Baked Apples with Apple Cider and Sea Salt Caramel

by Maja Lukic


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Happy New Year! Hope everyone had a safe, happy, and healthy New Year's Eve. It's been absurdly cold in New York the last few days and the forecast for the remainder of the week is not optimistic. 

Reading through Clotilde Dusoulier's The French Market Cookbook: Vegetarian Recipes From My Parisian Kitchen recently, I was reminded of something I used to make quite a bit on cold winter evenings in high school -- baked apples. At the time, we were living in Oak Park, Illinois, a pretty little village on the Western side of Chicago. It's a sweet little place in its own right but also, most notably, the birthplace of Ernest Hemingway and home to a few Frank Lloyd Wright buildings. Anyway, Chicago, as you know, has bitterly cold -- but beautiful -- winters. On chilly weeknights, I would bake a single apple enhanced by nothing more than a sprinkle of cinnamon and nutmeg until the heat from the oven and the smells of warm, roasted apple flesh and toasted spices filled our entire apartment. Years later, nothing is as evocative of that time as the burnished gold of a baked yellow apple. 

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This is an embellished version of the original with a rustic date, walnut, and orange filling and an ingenious apple cider and sea salt caramel sauce. The recipe for the caramel sauce is adapted from Dusoulier's book, which presents traditional French cuisine (think clafoutis, canelés, bouillabaisse, choux pastry, leeks vinaigrette, farci poitevin) through vegetarian, and often vegan, dishes. The results are, in some instances, downright innovative. Dusoulier also includes tips on seasonal market shopping for fruits and vegetables -- I mean, really, the easiest way to win me over. (By the way, you can read her blog here).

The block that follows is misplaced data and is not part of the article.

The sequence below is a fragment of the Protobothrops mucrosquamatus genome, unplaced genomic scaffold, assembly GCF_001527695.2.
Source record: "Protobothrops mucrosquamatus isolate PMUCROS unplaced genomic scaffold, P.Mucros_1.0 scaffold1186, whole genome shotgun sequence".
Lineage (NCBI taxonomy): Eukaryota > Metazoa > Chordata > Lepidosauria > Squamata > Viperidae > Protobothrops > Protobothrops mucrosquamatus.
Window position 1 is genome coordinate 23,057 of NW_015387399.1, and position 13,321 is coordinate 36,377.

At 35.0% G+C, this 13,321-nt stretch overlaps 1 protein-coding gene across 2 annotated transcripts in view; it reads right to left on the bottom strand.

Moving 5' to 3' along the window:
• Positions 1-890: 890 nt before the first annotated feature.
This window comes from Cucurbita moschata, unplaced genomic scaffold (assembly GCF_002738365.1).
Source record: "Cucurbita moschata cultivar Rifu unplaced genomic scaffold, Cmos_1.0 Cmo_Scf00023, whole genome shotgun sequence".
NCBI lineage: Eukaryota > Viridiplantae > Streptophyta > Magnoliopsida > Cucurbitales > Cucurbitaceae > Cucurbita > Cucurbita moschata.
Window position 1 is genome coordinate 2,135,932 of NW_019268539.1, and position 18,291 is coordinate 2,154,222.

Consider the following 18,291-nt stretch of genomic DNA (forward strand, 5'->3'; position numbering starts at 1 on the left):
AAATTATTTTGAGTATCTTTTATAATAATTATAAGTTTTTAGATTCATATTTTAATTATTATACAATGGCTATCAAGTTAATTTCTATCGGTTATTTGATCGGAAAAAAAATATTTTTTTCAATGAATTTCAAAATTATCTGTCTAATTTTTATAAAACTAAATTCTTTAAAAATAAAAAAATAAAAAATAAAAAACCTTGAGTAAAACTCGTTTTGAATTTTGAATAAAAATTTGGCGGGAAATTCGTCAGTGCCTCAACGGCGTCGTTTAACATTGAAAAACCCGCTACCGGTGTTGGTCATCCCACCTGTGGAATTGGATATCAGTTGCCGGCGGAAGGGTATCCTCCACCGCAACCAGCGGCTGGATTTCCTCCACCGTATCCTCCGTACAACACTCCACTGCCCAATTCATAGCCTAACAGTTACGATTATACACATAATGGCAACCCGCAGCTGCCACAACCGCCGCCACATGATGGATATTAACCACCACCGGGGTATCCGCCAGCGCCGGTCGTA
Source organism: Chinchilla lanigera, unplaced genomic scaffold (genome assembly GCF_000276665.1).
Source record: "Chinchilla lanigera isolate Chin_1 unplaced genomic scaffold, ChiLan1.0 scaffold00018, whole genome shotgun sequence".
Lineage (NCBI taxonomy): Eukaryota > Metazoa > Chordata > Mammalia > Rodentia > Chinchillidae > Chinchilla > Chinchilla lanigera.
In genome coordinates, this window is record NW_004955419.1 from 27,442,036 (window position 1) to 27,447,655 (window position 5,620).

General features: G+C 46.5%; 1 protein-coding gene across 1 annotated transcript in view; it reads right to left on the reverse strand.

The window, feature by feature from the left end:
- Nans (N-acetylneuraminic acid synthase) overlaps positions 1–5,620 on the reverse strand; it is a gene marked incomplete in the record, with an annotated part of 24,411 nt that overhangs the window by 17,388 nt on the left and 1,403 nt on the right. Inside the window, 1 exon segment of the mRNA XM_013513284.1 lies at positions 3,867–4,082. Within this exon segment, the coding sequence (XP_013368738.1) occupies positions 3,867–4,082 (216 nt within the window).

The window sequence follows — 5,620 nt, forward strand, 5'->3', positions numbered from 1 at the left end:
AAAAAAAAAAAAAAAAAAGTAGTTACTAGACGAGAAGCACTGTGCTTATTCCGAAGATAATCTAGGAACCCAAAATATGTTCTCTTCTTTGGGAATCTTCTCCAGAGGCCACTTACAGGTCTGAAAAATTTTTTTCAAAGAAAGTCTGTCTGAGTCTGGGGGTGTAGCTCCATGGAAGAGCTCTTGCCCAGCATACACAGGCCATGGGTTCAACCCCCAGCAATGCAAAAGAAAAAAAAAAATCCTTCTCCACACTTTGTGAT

I was impressed by her creativity in crafting a vegan, gluten-free caramel sauce -- not an easy feat -- with apple cider, as well as her use of almond butter at the very end to replace the real butter called for in traditional recipes. The final product is a creamy, sweet-and-sour caramel meant to be used without restraint. 

The original recipe insists on the use of granulated white sugar -- unrefined sugar has impurities that prevent proper caramelization, according to Dusoulier. Far be it from me to argue with a more experienced/talented cookbook author but I found that for my limited purposes here, alternative sugars are fine. Also, I’ve strayed from the original recipe in terms of technique -- mainly because I’m lazy. Rather than caramelize the sugar on its own and heat up the cider separately, I short-circuit all that by increasing the amount of sugar and heating the two ingredients together to create an apple cider simple syrup of sorts. If the prospect of making caramel without a candy thermometer seems insane to you, it probably is, but basically, if you’ve made simple syrup in the past, this is only a slightly more complex version. One important note, though: the recipe moves fairly quickly so have your mise en place laid out before you begin.